Los Angeles weather is at its true sweet spot right now: the perfect temperature for a light jacket, not so hot that you'll get overly sweaty playing croquet. The powers that be have placed National Picnic Day this weekend (April 23), so it's practically a law that you have to eat outside. Cobble together a picnic at one of the following gourmet shops, and pretend you're in a Jane Austen novel.
Gjusta is something between a food hall and a deli, a sprawling concept that assaults all your food lust receptors at once. A long glass case runs the length of the room, and behind it there's a world of cooking and baking and activity, along with a small army of service folks who will take your order once your ticket comes up. As you walk down the expanse of the case, you're first attracted to the cakes and pies and pastries, and then jars of deep pink pâté catch your eye, and then you get absorbed by the glistening hunks of smoked fish. Look up, and on the back counter sit slabs of roasted meats, ready to be shaved and stuffed into sandwiches. Wander a little further down, and you'll come across puffy personal pies and platters of vibrant salads. You've yet to even really consider the lists of options on the menus (broken into meat sandwiches, fish sandwiches, rotisserie plates, other plates, salads, soups, meat pies, etc.) above the counter — and you already have four or five lunches in mind. —Besha Rodell
320 Sunset Ave., Venice; (310) 695-1748, gjusta.com.
At lunchtime, there may be no happier place in Los Angeles than Annie Miler's cheerful takeout cafe, located across from the Westfield Century City shopping mall. It's home to Southern ham biscuits, carefully composed roast vegetable salads and grilled cheese sandwiches crisped in an Italian sandwich press. The Angelina-style hot chocolate is a local legend.
Two Westside locations. clementineonline.com.
The Oaks Gourmet
The Oaks is a gourmet's convenience store, where you can pick up a four-pack of Chimay, a duck confit and caramelized onion pizza, Cake Monkey's version of a Hostess Cupcake, and a Cuban cigar. On a TV in the corner, Giada lays thin slices of strawberries on Nutella-filled madeleines. Along the back wall is an aquarium of coffee beans, where customers can pick out raw beans and have them custom-roasted in-house. The beer, wine and booze selection is not surprising but good enough to outfit the average Eastside shindig, and an intriguing contraption near the door chills a bottle of wine within minutes, for those heading straight to dinner parties. If you were lucky enough to score tickets to a summer show at the Hollywood Bowl, stop by the Oaks on your way down Franklin to fill up your picnic basket and pick out a bottle of Bordeaux to go with it. —Erica Zora Wrightson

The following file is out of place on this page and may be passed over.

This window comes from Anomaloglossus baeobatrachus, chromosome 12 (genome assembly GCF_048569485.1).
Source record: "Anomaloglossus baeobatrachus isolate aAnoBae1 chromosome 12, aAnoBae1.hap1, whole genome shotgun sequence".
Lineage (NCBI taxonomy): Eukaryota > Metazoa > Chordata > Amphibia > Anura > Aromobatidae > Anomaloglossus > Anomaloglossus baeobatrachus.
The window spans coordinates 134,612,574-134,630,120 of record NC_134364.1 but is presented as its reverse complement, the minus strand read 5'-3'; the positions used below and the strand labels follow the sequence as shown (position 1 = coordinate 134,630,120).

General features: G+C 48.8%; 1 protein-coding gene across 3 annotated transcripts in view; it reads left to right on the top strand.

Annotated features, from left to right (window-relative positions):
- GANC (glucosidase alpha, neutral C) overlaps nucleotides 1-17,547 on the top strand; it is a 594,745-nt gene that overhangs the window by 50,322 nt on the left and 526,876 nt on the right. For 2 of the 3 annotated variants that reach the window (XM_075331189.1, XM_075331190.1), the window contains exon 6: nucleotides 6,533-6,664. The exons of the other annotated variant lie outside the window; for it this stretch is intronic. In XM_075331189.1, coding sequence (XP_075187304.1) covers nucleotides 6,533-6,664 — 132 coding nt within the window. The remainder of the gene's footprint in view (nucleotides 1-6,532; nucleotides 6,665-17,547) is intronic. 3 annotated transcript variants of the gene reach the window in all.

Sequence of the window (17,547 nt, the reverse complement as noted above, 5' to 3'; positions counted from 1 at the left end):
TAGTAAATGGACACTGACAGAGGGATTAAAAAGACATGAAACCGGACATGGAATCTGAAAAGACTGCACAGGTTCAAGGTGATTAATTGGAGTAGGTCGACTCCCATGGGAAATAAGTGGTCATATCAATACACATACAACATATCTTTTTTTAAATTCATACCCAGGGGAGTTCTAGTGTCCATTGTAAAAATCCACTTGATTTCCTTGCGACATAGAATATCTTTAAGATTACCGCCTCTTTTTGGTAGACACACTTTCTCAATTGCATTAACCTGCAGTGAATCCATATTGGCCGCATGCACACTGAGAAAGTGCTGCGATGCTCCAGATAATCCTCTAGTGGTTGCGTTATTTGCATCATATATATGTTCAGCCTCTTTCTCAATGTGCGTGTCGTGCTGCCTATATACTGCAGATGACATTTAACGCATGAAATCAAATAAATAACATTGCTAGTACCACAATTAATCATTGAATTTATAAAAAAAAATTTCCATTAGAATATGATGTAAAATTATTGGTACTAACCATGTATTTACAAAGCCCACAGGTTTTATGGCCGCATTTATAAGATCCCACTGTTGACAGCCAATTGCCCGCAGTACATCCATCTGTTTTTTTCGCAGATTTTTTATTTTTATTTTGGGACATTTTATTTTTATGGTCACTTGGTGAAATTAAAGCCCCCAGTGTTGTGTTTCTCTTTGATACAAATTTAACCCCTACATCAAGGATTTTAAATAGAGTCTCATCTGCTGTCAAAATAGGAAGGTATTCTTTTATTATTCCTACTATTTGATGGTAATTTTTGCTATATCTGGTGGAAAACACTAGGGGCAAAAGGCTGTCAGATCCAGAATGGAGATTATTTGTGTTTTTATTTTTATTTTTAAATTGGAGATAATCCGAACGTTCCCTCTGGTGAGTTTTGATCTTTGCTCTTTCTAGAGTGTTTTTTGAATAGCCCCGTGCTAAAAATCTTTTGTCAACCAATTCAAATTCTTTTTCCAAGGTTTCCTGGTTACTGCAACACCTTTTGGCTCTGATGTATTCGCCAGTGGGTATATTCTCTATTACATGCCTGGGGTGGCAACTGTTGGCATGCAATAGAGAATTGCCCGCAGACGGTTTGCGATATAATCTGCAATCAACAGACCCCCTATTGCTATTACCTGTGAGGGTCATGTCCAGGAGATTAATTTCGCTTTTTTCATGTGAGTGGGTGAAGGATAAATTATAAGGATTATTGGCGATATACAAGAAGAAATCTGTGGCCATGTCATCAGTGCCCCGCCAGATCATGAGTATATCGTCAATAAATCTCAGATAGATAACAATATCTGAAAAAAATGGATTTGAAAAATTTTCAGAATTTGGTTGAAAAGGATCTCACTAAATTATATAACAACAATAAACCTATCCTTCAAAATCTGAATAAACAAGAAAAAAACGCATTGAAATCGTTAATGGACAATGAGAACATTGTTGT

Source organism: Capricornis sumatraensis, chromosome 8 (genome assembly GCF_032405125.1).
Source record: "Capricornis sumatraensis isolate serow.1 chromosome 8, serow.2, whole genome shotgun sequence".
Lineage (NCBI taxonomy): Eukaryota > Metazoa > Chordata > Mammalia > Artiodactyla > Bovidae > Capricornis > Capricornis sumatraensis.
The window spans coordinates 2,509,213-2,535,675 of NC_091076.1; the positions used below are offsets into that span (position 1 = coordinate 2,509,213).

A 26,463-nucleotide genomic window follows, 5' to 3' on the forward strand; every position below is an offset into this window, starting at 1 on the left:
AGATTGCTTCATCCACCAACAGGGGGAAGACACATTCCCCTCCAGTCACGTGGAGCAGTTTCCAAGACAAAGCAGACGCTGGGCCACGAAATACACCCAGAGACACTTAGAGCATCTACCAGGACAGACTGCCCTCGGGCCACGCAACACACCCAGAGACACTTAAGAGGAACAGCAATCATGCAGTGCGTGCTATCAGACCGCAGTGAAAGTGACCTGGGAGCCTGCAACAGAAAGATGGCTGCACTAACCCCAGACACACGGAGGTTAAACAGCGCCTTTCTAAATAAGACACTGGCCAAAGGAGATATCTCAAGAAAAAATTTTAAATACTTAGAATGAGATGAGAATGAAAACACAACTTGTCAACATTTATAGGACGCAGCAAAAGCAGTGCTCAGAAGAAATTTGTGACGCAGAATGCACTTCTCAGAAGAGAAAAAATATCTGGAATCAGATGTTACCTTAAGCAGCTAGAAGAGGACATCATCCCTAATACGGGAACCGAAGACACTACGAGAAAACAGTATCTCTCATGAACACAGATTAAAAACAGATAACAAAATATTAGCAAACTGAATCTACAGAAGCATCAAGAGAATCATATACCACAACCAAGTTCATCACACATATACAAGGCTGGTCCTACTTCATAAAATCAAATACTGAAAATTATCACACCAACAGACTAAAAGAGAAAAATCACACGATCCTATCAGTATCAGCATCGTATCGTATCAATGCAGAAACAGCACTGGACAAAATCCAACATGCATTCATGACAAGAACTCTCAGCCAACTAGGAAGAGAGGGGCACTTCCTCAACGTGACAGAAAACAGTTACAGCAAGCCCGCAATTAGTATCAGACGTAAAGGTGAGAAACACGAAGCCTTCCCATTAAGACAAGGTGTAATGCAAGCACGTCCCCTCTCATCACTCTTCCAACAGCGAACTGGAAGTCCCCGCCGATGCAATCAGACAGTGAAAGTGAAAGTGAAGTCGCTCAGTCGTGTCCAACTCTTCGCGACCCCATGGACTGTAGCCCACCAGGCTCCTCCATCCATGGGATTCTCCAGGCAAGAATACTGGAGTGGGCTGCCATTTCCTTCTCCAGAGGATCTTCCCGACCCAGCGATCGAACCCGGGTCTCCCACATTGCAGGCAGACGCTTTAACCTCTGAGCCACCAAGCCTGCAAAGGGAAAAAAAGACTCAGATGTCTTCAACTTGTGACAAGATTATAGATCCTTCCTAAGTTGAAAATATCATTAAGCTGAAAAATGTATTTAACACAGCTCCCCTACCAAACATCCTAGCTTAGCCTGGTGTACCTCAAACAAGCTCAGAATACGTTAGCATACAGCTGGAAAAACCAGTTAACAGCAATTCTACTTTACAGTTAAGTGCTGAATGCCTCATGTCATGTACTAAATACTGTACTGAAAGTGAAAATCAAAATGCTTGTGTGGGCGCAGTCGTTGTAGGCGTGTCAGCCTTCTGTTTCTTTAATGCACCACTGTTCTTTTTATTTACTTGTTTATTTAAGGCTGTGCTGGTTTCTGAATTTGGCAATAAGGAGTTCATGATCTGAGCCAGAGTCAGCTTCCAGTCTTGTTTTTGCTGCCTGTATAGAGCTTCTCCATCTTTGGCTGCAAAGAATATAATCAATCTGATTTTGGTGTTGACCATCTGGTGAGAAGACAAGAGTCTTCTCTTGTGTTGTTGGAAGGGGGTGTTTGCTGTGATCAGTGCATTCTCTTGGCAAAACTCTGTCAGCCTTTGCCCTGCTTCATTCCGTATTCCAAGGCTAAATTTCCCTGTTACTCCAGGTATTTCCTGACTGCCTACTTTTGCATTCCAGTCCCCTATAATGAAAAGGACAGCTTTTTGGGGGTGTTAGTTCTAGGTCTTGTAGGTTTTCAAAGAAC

1915 N. Bronson Ave., Hollywood; (323) 871-8894, theoaksgourmet.com.
Cheese Store of Silverlake
Normally I can't abide a business that spells Silver Lake incorrectly, but this place is a legend and the sandwiches are excellent, so it gets a pass. The staff is quite generous with the cheese samples here, the better to perfectly curate your platter. Or let them do it for you: It's more expensive, but it will look gorgeous. And have just the right ratio of cow to sheep cheese. There's a daily menu of European-style sandwiches: just a few ingredients but each one perfect. You'll be able to round out your feast with chips, cookies, spreads, crackers, little candies, whole salamis, pâtés, dried fruit … they pack a lot of delicious into a tiny little store.
3926 Sunset Blvd., Silver Lake; (323) 644-7511, cheesestoreofsilverlake.com.
Nicole's Market & Cafe
No part of South Pasadena could honestly be confused with France, but if you were going to try your very hardest to pretend, your best bet would be at the corner of El Centro and Meridian Avenue. On the corner is Bistro de la Gare, a standard (though no less admirable for it) French bistro owned and operated by a genuine Frenchman, and just down the block are a dozen umbrellas stretched out over a long, narrow swath of tables sitting in the space between the sidewalk and the street, right in front of Nicole's Market & Cafe. Sure, it's a rough approximation of France, but the intent is clear. Inside, there are some items to take home, sausages, frozen ravioli, a scattering of cookbooks and a nice selection of cheeses in a case near the register. The sandwich menu is a sort of French-Italian hybrid, with a croque-monsieur and a Caprese, a pâté and a prosciutto di Parma, and many of them come with Continental flourishes such as European butter or fleur-de-sel. They sit on the simple side of things, but they're straightforward and well-made, with quality ingredients and focused flavors. Each sandwich has only a few substantial toppings, but that only enhances their charm — it's nice sometimes to be able to actually taste the olive oil on your sandwich, to notice the arugula, to appreciate the rosemary in your ciabatta. —Ben Mesirow
921 Meridian Ave., South Pasadena; (626) 403-5751. nicolesgourmetfoods.com.